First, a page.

This decision could have serious consequences for national parks already struggling with a reduction in staff.
Washington, D.C. – In an effort to forward the President’s agenda, the Department of Interior announced its plan to temporarily reassign National Park Service law enforcement personnel to two border parks – Organ Pipe Cactus National Monument in Arizona and Amistad National Recreation Area in Texas. Beginning on May 13, the NPS will detail additional officers to each park site to support normal park operations and conduct operations that support US Customs and Border Patrol security objectives.
Statement by Theresa Pierno, President and CEO for National Parks Conservation Association
“As summer quickly approaches and we near the busiest season for many of our national parks, the administration’s plan to take law enforcement rangers away from already understaffed and underfunded parks is irresponsible. Furthermore, it is unclear how long the Interior Department will continue to relocate National Park Service personnel to the southern border and the impact this could have on visitors across the country.
“This decision could have serious consequences for national parks already struggling with an 11 percent reduction in staff while also experiencing a 19 percent increase in visitation. Millions of visitors flock to national parks located along our southern border each year to experience the pristine landscapes, unique wildlife, abundant recreational opportunities and cultural resources these places offer. The administration should properly invest in the long-term staffing needs of the national parks on the border and nationwide, rather than shortchanging visitors through this disruptive plan.”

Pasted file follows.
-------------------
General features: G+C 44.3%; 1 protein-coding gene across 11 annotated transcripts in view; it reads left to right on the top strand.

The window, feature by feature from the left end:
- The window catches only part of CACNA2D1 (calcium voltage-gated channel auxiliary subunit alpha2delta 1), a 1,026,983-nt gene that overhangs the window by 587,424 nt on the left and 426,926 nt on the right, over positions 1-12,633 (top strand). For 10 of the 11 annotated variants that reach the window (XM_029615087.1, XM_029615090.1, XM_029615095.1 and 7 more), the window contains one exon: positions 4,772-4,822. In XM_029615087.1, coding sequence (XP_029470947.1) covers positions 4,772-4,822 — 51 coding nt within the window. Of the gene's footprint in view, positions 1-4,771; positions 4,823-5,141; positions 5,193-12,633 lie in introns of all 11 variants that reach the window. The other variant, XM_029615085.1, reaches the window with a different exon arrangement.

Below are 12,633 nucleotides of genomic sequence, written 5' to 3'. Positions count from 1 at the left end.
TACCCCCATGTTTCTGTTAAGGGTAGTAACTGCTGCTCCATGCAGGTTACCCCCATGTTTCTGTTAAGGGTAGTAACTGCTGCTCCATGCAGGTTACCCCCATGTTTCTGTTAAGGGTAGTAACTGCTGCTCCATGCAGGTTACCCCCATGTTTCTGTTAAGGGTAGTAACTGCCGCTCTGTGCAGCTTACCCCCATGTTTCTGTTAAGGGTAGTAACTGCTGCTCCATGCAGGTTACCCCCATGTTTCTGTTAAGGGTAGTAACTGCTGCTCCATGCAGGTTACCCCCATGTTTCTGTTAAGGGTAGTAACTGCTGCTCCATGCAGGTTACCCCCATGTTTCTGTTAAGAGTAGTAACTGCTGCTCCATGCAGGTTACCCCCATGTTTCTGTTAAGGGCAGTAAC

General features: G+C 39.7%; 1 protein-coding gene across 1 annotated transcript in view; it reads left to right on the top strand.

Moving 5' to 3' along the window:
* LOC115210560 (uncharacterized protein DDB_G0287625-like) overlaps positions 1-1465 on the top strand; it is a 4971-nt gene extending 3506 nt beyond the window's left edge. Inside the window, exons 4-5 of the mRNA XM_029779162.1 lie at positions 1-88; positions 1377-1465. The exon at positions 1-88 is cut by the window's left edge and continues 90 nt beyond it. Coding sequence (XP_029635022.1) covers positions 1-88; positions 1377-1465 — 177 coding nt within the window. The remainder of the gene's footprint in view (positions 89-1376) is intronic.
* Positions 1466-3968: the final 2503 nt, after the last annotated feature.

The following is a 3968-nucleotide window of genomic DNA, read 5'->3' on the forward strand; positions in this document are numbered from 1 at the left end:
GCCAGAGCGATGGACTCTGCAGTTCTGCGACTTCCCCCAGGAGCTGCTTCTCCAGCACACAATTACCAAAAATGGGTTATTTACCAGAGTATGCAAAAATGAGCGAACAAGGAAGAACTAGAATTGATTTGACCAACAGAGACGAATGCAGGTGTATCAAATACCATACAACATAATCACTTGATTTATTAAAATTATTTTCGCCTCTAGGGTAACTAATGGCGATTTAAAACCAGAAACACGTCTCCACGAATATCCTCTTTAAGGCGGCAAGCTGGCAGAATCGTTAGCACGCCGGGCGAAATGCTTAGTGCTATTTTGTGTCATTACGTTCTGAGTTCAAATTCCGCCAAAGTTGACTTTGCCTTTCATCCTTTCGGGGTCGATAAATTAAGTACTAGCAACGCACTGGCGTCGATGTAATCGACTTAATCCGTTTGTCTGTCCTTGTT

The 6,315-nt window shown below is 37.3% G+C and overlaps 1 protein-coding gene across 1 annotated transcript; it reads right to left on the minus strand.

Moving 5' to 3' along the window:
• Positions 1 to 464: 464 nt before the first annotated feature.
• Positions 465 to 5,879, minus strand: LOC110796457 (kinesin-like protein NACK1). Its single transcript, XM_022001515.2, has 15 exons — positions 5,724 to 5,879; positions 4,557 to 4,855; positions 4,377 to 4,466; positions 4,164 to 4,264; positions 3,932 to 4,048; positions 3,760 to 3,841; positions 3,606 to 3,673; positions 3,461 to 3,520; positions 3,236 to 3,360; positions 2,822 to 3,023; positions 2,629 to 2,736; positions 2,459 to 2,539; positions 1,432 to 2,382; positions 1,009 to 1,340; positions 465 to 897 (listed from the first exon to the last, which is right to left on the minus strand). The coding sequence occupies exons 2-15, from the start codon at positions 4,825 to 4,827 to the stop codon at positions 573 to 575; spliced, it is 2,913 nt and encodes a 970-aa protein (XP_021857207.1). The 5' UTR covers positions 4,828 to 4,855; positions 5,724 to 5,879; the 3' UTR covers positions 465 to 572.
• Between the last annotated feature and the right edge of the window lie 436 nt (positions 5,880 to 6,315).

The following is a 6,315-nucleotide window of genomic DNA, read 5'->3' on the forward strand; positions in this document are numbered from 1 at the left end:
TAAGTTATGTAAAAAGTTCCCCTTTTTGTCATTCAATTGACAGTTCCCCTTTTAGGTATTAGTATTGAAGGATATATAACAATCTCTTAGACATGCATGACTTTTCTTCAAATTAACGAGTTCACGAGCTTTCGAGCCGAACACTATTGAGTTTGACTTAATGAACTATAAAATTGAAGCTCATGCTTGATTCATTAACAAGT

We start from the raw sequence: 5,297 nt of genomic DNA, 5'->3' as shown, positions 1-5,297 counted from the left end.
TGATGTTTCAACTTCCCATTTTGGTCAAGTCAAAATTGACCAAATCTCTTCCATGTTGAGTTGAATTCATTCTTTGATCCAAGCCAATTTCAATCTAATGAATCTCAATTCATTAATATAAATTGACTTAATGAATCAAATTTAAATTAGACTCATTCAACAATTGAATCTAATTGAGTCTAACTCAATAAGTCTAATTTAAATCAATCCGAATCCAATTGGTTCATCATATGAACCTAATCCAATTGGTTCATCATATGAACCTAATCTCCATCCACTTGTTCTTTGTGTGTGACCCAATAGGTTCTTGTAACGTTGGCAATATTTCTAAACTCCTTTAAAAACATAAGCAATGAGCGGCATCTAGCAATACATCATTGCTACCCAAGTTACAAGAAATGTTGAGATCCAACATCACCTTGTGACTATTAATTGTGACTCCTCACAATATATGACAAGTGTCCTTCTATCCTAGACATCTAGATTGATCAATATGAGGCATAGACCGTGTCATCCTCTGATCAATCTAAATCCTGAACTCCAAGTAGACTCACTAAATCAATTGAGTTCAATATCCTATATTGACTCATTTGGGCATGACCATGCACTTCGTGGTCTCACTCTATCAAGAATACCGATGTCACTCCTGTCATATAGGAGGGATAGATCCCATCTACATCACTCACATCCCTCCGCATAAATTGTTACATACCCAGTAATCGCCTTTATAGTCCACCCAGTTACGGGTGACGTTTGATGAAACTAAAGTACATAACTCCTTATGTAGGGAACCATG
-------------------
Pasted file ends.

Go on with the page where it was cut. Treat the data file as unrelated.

About National Parks Conservation Association Since 1919, the nonpartisan National Parks Conservation Association has been the leading voice in safeguarding our national parks. NPCA and its 1.3 million members and supporters work together to protect and preserve our nation’s most iconic and inspirational places for future generations. For more information, visit www.npca.org.
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